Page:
Guliko Khangoshvili, 56, Pankisi

„I am a Kist woman. I grew up in the Pankisi Gorge and finished middle school here. As I wanted to enroll at a medical university, I went to Tbilisi and graduated from a high school there with honors. In those times graduates with honors had to pass only one examination to enroll at a medical university. I selected physics but I got “4” and failed. Next year I had to get married. I had been engaged for 2 years and it was already time. I was 21 when I got married. I did not give up my plans to study medicine though. I decided to try next year again. Ironically, the entrance exam was scheduled for 3 August and on 2 August I had my first child. I was going to the exam anyway but the doctors did not let me go.
Later I became a dental technician and worked at making dental prostheses for years, first in Tbilisi, then in Akhmeta. Finally I decided to go back to Pankisi and take care of our household.

In 2008, a community center opened in Duisi. I taught cooking and other skills to Chechen refugee women. Then I took charge of the Women’s Club. Kist women would get together, read newspapers and discuss problems in the Gorge openly. We all came to the conclusion that rights of women in Pankisi were often violated. The women had problems in families. They were often victims of violence but they did not even realize that.

With support from the Regional Development Fund, the Kist women decided to set up the Women’s Council to provide advocacy for the women living in Pankisi.

The Council of Elders has operated in Pankisi since ancient times: male members of the council have solved all issues in the Gorge. The local population is basically governed by the council. No woman was allowed to speak before the Council of Elders. The decision was to be made by either her brother or father. Women’s rights were violated because a women’s voice could not change anything. Therefore, we decided to set up the Women’s Council to help women protect their rights. The council would mediate between the women and the Council of Elders to better communicate women’s problems to male members of the council.

The Women’s Council of the Pankisi Gorge was founded in 2011.
We visited all the villages of the Pankisi Gorge to select the members of the council. We wanted to select elderly reputable women, who would have courage to speak up, would have experience and their words would have the weight and power in the Gorge. However, as it was difficult for the elderly women to walk, we reduced the age for council members to 40-45. This was the first time a Women’s Council was set up in Pankisi. This was something unprecedented for men. Initially they resisted but we were rather diplomatic and flexible during the negotiations. We persuaded them that they would also benefit from the presence of this council.

I would never have imagined before that we, women would sit next to men at the meeting of the Council of Elders. Initially, we had to visit their families and use our kinship. We talked to these men, who in turn persuaded other men. They probably thought at first that our initiative would fail and agreed hoping that the council would soon fall apart. After that, we made a list of 25 females and submitted it to the Council of Elders. They made us remove some women from the list and finally we agreed on the list of 15 women.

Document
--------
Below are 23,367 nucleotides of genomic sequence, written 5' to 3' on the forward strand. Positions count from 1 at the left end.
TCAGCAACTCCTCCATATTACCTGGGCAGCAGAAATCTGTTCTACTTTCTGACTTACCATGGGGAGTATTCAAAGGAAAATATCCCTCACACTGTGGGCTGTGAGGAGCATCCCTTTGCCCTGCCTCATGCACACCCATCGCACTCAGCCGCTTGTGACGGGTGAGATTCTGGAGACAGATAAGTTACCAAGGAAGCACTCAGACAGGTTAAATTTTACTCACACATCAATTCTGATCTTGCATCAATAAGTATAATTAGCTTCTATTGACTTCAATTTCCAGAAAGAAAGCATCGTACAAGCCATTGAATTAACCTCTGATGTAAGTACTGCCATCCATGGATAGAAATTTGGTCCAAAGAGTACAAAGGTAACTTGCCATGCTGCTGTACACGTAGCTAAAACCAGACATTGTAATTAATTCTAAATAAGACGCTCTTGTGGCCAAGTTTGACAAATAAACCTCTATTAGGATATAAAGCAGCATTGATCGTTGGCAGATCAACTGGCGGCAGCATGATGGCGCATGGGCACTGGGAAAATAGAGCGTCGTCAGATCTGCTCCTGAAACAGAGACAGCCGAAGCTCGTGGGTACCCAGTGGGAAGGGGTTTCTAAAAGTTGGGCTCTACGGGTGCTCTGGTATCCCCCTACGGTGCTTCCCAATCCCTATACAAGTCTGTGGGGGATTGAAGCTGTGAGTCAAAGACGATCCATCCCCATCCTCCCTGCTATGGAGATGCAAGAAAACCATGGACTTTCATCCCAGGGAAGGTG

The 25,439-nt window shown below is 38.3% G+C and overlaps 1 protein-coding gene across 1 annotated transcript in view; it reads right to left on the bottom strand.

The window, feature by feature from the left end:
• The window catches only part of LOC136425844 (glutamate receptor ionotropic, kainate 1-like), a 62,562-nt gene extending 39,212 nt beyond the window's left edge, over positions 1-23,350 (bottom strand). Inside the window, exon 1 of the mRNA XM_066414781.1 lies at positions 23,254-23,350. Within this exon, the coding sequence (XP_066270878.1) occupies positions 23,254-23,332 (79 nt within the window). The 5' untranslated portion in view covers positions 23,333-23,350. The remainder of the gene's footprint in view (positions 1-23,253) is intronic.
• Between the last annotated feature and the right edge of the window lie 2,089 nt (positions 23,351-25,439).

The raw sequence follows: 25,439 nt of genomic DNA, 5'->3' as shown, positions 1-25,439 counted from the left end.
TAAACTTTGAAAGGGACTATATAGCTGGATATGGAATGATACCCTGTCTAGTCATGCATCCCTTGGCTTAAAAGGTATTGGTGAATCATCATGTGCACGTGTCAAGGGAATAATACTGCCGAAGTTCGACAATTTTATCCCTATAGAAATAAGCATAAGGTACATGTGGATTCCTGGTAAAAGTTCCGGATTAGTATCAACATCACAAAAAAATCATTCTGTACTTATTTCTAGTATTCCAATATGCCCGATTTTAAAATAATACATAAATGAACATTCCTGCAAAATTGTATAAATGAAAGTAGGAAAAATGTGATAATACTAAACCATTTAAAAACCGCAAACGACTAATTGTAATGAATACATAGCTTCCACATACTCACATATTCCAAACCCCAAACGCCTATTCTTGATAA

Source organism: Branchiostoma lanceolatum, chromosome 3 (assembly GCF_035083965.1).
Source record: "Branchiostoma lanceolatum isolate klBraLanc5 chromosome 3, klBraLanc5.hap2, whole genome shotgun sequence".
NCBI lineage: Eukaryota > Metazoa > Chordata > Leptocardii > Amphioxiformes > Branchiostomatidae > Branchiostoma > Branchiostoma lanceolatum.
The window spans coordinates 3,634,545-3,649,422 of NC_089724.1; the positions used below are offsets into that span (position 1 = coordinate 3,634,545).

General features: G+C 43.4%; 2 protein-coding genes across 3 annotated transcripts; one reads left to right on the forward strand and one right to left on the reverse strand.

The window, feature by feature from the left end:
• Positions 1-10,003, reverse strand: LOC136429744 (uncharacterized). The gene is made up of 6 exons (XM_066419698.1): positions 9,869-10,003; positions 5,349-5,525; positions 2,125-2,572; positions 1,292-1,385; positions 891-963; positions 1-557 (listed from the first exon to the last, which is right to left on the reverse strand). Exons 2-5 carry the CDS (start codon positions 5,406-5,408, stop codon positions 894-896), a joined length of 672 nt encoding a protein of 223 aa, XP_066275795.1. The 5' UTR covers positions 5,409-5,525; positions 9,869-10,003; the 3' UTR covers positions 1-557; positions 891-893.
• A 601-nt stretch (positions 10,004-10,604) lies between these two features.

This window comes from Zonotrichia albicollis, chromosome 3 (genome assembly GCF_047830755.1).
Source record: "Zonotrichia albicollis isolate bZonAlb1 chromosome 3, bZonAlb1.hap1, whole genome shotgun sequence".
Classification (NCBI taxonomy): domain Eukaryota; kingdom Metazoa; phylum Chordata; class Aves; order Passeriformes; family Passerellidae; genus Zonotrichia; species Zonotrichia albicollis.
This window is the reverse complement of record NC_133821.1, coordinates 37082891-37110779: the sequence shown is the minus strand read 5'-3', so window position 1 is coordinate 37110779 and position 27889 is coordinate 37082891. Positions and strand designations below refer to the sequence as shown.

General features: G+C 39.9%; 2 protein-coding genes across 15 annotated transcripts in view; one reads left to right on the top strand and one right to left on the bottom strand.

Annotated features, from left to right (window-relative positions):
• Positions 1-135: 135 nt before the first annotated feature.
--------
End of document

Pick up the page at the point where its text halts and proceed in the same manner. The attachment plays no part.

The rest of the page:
One of the most complicated cases settled by the Women’s Council, was the case of a divorced Kist couple living in one of the villages. According to the traditions of the Kist community, when a couple divorces, the wife goes back to her father’s house, while children stay home with their father. In modern environment, families do not like this kind of solution because it is not that easy to take care of children. But they respect their traditions and do not go against them individually. In this particular case, the wife went to her father. The couple had three children. The mother was not allowed to see her children. The children’s father was sick. When the time came to take the eldest child to school, there was nobody in the father’s family to pay attention to him and take care of his education. So this woman applied to our council for help. We try to involve in such cases reputable women from the village the victim comes from. The committee of women specially set up for the case, studies the case, and draws up and submits a report to the Council of Elders. Then we organized a meeting of the Men’s Council together with lawyers, who explained that the Georgian law would solve the case in favor of the mother. After this case, the mother returned to her husband’s place and has lived there since. We also provide monitoring of cases; we visit women later and find out whether their rights are violated or not.

The Woman’s Council also deals with cases involving violence against women. We have already taken several women away from their abusive husbands to the asylum. In the Kist community, women’s right to property are restricted, especially in the families who do not have a son. The property automatically is transferred to a male relative. We have held a training session for women in Pankisi to make them aware of their property rights granted to them by the Georgian law. By the way, one of the women managed to register the title to the property of her abusive husband. Although the property was registered under her child’s name but she is the one who manages it.

Kist men have come to my house for several times to ask for my support in the conflict with women. We never support any of the parties unfairly and we explain this clearly to everyone. I am proud that women have their say and we use this opportunity to protect our rights fairly.“